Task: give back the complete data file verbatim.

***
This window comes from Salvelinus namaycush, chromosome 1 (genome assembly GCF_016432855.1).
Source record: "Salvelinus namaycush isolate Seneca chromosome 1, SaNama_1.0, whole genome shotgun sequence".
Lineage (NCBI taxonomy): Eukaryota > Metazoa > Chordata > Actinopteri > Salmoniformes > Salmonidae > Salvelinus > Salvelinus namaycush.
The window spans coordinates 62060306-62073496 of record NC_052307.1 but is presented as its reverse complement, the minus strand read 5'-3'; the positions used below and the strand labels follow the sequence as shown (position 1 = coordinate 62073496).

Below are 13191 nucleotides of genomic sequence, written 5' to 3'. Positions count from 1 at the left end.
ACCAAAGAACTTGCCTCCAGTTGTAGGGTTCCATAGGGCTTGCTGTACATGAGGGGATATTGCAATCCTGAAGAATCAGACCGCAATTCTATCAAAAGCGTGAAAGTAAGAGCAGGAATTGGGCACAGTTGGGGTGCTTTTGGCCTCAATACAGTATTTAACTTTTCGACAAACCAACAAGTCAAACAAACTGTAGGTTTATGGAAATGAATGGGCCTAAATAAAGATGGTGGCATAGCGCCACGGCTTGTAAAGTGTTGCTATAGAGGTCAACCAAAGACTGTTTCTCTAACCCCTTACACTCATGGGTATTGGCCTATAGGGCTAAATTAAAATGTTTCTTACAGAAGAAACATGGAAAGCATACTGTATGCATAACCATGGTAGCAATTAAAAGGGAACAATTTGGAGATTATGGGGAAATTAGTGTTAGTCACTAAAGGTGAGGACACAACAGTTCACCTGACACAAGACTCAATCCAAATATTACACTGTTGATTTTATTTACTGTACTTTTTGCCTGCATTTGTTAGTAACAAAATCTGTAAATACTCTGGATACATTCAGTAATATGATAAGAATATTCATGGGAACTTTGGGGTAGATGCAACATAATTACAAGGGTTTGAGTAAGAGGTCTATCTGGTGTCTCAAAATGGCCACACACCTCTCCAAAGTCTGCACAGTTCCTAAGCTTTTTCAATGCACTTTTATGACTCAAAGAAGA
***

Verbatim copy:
This window comes from Salvelinus namaycush, chromosome 1 (genome assembly GCF_016432855.1).
Source record: "Salvelinus namaycush isolate Seneca chromosome 1, SaNama_1.0, whole genome shotgun sequence".
Lineage (NCBI taxonomy): Eukaryota > Metazoa > Chordata > Actinopteri > Salmoniformes > Salmonidae > Salvelinus > Salvelinus namaycush.
The window spans coordinates 62060306-62073496 of record NC_052307.1 but is presented as its reverse complement, the minus strand read 5'-3'; the positions used below and the strand labels follow the sequence as shown (position 1 = coordinate 62073496).

Below are 13191 nucleotides of genomic sequence, written 5' to 3'. Positions count from 1 at the left end.
ACCAAAGAACTTGCCTCCAGTTGTAGGGTTCCATAGGGCTTGCTGTACATGAGGGGATATTGCAATCCTGAAGAATCAGACCGCAATTCTATCAAAAGCGTGAAAGTAAGAGCAGGAATTGGGCACAGTTGGGGTGCTTTTGGCCTCAATACAGTATTTAACTTTTCGACAAACCAACAAGTCAAACAAACTGTAGGTTTATGGAAATGAATGGGCCTAAATAAAGATGGTGGCATAGCGCCACGGCTTGTAAAGTGTTGCTATAGAGGTCAACCAAAGACTGTTTCTCTAACCCCTTACACTCATGGGTATTGGCCTATAGGGCTAAATTAAAATGTTTCTTACAGAAGAAACATGGAAAGCATACTGTATGCATAACCATGGTAGCAATTAAAAGGGAACAATTTGGAGATTATGGGGAAATTAGTGTTAGTCACTAAAGGTGAGGACACAACAGTTCACCTGACACAAGACTCAATCCAAATATTACACTGTTGATTTTATTTACTGTACTTTTTGCCTGCATTTGTTAGTAACAAAATCTGTAAATACTCTGGATACATTCAGTAATATGATAAGAATATTCATGGGAACTTTGGGGTAGATGCAACATAATTACAAGGGTTTGAGTAAGAGGTCTATCTGGTGTCTCAAAATGGCCACACACCTCTCCAAAGTCTGCACAGTTCCTAAGCTTTTTCAATGCACTTTTATGACTCAAAGAAGA